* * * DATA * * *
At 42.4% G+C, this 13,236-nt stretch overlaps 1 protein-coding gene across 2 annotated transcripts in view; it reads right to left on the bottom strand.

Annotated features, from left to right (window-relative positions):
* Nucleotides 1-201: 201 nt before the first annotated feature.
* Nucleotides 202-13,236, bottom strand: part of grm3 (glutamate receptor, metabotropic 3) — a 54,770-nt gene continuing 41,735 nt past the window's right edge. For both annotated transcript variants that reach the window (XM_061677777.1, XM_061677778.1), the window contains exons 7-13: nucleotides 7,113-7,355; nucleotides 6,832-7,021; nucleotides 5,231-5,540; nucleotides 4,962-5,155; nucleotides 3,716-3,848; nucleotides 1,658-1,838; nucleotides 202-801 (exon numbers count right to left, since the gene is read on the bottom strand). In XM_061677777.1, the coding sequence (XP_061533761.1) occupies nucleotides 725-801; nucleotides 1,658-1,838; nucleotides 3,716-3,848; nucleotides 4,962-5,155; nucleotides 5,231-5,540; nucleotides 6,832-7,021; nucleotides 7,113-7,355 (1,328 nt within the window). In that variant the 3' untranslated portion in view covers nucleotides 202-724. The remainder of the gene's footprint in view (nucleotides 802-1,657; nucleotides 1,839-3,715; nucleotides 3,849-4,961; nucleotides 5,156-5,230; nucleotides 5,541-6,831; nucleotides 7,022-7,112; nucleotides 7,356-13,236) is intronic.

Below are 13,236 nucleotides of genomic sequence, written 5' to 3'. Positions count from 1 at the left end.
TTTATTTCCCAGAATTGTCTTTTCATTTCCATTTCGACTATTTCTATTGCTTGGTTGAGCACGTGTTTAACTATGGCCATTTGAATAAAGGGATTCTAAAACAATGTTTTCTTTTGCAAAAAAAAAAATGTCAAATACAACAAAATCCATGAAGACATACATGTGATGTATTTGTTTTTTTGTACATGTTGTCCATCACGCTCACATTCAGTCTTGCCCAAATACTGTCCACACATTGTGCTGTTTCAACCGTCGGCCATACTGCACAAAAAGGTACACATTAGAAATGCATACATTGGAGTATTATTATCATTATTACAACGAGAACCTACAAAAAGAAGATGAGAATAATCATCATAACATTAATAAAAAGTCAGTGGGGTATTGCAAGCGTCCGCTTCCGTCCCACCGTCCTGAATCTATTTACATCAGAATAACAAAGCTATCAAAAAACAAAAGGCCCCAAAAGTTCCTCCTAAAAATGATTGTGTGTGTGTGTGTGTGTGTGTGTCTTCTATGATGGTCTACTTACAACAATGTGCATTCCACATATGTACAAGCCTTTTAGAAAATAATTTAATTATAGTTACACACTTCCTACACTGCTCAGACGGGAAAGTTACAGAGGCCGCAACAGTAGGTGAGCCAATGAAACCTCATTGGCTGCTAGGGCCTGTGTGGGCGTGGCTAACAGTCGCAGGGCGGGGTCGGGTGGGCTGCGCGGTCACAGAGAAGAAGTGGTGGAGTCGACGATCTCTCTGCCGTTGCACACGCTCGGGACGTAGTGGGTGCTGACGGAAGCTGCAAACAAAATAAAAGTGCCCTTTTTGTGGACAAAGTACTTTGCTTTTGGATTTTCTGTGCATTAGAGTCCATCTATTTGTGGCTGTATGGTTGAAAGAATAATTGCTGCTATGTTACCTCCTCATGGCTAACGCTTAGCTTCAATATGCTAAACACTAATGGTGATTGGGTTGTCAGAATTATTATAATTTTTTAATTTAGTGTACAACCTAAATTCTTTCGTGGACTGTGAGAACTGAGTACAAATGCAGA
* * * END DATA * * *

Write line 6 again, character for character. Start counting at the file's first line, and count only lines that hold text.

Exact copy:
TTTATTTCCCAGAATTGTCTTTTCATTTCCATTTCGACTATTTCTATTGCTTGGTTGAGCACGTGTTTAACTATGGCCATTTGAATAAAGGGATTCTAAAACAATGTTTTCTTTTGCAAAAAAAAAAATGTCAAATACAACAAAATCCATGAAGACATACATGTGATGTATTTGTTTTTTTGTACATGTTGTCCATCACGCTCACATTCAGTCTTGCCCAAATACTGTCCACACATTGTGCTGTTTCAACCGTCGGCCATACTGCACAAAAAGGTACACATTAGAAATGCATACATTGGAGTATTATTATCATTATTACAACGAGAACCTACAAAAAGAAGATGAGAATAATCATCATAACATTAATAAAAAGTCAGTGGGGTATTGCAAGCGTCCGCTTCCGTCCCACCGTCCTGAATCTATTTACATCAGAATAACAAAGCTATCAAAAAACAAAAGGCCCCAAAAGTTCCTCCTAAAAATGATTGTGTGTGTGTGTGTGTGTGTGTGTCTTCTATGATGGTCTACTTACAACAATGTGCATTCCACATATGTACAAGCCTTTTAGAAAATAATTTAATTATAGTTACACACTTCCTACACTGCTCAGACGGGAAAGTTACAGAGGCCGCAACAGTAGGTGAGCCAATGAAACCTCATTGGCTGCTAGGGCCTGTGTGGGCGTGGCTAACAGTCGCAGGGCGGGGTCGGGTGGGCTGCGCGGTCACAGAGAAGAAGTGGTGGAGTCGACGATCTCTCTGCCGTTGCACACGCTCGGGACGTAGTGGGTGCTGACGGAAGCTGCAAACAAAATAAAAGTGCCCTTTTTGTGGACAAAGTACTTTGCTTTTGGATTTTCTGTGCATTAGAGTCCATCTATTTGTGGCTGTATGGTTGAAAGAATAATTGCTGCTATGTTACCTCCTCATGGCTAACGCTTAGCTTCAATATGCTAAACACTAATGGTGATTGGGTTGTCAGAATTATTATAATTTTTTAATTTAGTGTACAACCTAAATTCTTTCGTGGACTGTGAGAACTGAGTACAAATGCAGA